Centromeres are specialized nucleosomes playing an instrumental role in cell division as mitotic spindle attachment points. They have been assumed to exist as the standard octameric histone complex with one of the histones, H3, replaced by the centromere-specific variant cenP-A (or cenH3). Our recent studies and others'support the hypothesis that, at least during some part of the cell cycle, the centromere adopts a tetrameric form. Other studies point to possible centromere remodeling during the cell cycle and those findings, combined, motivate our investigation into possible variations in its composition at different stages of the cell cycle. For that purpose, centromeres are isolated from synchronized cells by immuno-precipitation and examined using biochemical and molecular biology tools. In addition we use atomic force microscopy to visualize and compare, at single-molecule scale, centromeres for their shapes, heights and volumes across the cell cycle. The results demonstrate that the centromere is a rather dynamic structure alternating between tetramer and octamer during the cycle. In particular, the centromere remains a tetramer for most of the cycle but changes its composition during the S-phase when DNA is replicated. The transformation probably begins during the transition from G1 to S-phase where we start seeing a mix of tetramers and octamers. The mechanism of such transformation is unknown, but the findings reveal novel processes that will help to further our understanding of the mechanics guiding the cell cycle.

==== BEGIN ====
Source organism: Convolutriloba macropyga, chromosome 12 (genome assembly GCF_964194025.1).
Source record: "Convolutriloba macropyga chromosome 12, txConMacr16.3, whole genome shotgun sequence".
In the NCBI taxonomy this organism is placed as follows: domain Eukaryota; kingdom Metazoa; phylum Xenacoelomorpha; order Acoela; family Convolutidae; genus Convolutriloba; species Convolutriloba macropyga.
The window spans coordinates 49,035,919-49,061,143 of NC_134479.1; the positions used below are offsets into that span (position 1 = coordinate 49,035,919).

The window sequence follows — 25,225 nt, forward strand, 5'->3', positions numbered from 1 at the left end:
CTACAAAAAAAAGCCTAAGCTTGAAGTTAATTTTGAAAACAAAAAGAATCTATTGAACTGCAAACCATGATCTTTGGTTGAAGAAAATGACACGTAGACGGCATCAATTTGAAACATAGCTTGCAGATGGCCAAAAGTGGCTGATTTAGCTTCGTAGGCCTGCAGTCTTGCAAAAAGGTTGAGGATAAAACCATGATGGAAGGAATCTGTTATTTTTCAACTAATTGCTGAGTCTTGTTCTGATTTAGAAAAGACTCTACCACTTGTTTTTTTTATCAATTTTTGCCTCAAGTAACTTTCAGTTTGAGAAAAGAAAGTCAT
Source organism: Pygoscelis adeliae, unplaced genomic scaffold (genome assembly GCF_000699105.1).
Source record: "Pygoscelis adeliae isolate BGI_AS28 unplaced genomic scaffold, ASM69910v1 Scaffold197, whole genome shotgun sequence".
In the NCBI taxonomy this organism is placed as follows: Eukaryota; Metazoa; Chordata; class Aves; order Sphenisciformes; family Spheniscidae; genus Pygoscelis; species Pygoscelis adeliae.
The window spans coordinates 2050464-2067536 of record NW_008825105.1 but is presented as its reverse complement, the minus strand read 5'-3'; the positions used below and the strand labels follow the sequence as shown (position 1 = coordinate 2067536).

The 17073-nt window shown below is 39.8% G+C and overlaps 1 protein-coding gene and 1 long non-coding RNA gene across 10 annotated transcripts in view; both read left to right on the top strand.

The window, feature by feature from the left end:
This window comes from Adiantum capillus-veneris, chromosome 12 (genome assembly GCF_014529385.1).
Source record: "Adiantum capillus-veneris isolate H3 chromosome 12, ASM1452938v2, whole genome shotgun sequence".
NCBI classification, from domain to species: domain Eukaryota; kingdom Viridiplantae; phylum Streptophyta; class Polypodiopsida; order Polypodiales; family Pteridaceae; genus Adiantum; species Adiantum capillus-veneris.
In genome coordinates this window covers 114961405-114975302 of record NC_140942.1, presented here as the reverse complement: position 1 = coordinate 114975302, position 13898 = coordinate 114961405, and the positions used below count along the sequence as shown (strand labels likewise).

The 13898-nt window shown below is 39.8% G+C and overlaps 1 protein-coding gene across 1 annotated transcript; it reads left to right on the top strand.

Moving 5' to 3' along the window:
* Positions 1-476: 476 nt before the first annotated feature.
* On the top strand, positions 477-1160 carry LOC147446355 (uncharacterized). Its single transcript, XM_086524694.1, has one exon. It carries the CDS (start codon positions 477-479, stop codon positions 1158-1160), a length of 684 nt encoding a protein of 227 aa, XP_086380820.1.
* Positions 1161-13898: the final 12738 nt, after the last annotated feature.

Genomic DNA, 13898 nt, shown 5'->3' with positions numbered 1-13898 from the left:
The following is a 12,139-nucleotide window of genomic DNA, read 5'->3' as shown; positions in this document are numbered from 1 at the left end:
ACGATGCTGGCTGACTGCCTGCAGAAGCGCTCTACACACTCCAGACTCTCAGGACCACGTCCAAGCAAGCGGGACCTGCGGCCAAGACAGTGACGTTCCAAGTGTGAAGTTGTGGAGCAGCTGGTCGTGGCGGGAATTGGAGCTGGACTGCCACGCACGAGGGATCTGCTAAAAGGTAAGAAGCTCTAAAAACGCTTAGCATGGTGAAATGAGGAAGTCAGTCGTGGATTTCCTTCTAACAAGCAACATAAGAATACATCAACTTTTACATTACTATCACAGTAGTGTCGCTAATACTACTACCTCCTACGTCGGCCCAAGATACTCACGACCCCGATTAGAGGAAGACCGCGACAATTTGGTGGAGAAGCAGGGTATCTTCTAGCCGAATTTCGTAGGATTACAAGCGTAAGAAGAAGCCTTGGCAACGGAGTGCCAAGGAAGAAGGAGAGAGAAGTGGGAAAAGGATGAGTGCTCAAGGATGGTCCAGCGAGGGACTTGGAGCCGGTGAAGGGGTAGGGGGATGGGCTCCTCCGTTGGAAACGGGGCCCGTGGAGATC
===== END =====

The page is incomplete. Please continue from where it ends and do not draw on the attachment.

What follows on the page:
|Dimitriadis, Emilios K; Weber, Christian; Gill, Rajbir K et al. (2010) Tetrameric organization of vertebrate centromeric nucleosomes. Proc Natl Acad Sci U S A 107:20317-22|